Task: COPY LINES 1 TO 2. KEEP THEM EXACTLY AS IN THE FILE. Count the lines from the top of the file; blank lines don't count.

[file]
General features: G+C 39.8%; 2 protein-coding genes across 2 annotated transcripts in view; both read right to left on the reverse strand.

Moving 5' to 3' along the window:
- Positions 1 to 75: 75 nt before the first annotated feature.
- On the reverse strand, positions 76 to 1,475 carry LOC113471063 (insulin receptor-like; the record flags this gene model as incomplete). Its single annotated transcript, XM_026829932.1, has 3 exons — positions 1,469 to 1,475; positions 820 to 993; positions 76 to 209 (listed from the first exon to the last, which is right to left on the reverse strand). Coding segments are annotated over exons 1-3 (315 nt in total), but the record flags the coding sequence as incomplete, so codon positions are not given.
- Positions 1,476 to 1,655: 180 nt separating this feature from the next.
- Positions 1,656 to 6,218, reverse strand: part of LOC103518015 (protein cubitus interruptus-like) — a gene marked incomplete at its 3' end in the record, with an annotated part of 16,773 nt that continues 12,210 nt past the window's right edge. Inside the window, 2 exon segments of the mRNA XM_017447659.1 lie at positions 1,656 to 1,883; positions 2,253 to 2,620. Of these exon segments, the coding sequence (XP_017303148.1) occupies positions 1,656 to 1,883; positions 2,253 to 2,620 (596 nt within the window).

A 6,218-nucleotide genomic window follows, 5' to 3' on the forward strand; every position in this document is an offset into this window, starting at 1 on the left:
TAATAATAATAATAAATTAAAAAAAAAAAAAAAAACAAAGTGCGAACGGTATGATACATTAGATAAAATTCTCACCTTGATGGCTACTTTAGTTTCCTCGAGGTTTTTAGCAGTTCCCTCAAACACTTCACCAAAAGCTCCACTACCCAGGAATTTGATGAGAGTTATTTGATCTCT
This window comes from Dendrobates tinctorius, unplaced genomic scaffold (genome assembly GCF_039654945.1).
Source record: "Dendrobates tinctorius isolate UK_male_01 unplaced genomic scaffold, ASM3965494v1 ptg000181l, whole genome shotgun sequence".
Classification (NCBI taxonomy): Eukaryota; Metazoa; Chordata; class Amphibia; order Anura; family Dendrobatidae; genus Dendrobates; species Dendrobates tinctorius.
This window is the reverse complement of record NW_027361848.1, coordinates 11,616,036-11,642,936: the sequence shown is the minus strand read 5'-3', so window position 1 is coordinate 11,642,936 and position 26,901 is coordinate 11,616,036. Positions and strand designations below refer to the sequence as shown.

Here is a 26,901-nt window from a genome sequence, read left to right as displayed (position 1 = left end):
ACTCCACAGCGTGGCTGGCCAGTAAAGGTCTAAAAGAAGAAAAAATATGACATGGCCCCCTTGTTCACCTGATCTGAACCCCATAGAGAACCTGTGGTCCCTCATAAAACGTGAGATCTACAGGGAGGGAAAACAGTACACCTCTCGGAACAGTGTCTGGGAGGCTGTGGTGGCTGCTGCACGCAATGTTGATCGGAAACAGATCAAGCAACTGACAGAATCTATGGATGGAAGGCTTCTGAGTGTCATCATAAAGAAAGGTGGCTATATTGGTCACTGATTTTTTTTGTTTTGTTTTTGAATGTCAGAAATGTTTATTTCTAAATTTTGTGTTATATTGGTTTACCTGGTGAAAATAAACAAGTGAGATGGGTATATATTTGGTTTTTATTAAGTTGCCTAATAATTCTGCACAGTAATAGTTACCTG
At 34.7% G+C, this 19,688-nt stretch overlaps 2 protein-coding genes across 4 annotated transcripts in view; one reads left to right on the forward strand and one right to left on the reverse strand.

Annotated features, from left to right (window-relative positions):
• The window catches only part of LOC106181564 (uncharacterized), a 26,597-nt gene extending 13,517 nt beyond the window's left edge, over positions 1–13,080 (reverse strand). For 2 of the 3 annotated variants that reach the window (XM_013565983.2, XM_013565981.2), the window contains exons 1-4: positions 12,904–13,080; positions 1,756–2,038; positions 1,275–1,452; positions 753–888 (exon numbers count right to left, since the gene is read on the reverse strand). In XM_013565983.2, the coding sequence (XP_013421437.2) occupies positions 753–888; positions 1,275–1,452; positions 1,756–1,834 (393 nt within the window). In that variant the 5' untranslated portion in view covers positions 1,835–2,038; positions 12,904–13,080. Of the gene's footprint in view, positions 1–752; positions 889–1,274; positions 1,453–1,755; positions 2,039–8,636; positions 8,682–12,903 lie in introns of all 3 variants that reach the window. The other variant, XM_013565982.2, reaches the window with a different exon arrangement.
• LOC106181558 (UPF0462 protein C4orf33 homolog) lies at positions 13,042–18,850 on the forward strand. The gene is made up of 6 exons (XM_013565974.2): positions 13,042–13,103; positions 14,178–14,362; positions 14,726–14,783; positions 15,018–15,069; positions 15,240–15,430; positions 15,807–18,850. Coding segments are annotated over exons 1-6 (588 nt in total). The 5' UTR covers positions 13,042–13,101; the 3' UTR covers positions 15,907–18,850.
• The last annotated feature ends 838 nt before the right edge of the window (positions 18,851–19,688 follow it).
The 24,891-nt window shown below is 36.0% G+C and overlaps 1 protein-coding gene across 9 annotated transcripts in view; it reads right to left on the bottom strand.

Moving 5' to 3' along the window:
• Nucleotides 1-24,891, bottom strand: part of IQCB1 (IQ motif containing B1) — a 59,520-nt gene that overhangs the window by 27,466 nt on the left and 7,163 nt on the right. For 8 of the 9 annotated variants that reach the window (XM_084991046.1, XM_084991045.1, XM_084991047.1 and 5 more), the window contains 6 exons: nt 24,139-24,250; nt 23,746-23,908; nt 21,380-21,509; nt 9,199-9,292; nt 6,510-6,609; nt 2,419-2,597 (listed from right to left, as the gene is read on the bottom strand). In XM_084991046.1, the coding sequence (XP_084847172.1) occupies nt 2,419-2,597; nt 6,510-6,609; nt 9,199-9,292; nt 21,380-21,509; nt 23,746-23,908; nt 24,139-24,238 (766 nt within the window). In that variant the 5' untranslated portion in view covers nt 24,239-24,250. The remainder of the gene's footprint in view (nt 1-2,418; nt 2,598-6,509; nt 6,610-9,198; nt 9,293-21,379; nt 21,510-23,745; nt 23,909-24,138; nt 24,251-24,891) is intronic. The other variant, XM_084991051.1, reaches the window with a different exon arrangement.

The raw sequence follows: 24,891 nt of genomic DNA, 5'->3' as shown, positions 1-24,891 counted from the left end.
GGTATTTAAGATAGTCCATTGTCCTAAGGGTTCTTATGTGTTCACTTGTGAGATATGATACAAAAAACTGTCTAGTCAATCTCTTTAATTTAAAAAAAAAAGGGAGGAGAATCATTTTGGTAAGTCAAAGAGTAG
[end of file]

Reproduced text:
General features: G+C 39.8%; 2 protein-coding genes across 2 annotated transcripts in view; both read right to left on the reverse strand.

Moving 5' to 3' along the window: